Trafficking affects every region of the world, including the United States (United Nations, 2019). In 2020, there were over 10,500 tips of human trafficking reported to the U.S. National Human Trafficking Hotline, nearly 2,500 of which involved children and youth.
A survey from the Coalition to Abolish Slavery & Trafficking found that over half of labor and sex trafficking survivors had accessed health care at least once while being trafficked, and nearly 97% of that group indicated they had received no information about human trafficking during those encounters (CAST 2017). These and other studies indicate that health care professionals are too often unprepared to identify and assist trafficked persons.
With support from the CommonSpirit Foundation, we are able to share many of our resources and learnings through national conferences, partnerships, and publications. For example, we published an HT Shared Learnings Manual that describes our program and provides an example policy/procedure. This manual is used by health care systems across the country, and is a key component of the six-week “SOAR for Organizations” training provided by the National Human Trafficking Training and Technical Assistance Center (NHTTAC).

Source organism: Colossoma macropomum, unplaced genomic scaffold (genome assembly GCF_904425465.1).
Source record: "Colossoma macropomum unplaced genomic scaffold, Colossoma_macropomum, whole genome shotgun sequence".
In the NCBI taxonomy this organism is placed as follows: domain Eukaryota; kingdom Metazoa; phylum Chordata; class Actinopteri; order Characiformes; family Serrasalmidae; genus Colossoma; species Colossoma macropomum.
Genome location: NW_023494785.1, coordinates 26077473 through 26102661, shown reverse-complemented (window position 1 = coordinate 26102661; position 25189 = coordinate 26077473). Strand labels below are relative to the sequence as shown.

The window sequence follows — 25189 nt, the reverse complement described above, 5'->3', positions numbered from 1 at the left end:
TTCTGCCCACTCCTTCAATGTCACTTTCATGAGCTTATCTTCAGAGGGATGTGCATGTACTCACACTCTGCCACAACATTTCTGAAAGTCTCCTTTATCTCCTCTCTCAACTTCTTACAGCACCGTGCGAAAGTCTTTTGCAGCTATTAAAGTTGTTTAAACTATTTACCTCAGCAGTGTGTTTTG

We partnered with Mercy Family Health Center, a Dignity Health family medicine residency training facility, to support replication of their Medical Safe Haven. This model is designed to provide comprehensive, trauma-informed longitudinal health services to persons who have experienced labor or sex trafficking. The Medical Safe Haven trains physicians and multiplies best practices for this specialized care.
To enhance patient intervention efforts, we partnered with community agencies in Los Angeles County California to pilot the Human Trafficking Survivor Advocate program. In this model, human trafficking survivors respond on-site to support patients who are identified as possible victims of labor or sex trafficking and who agree to speak with a Survivor Advocate.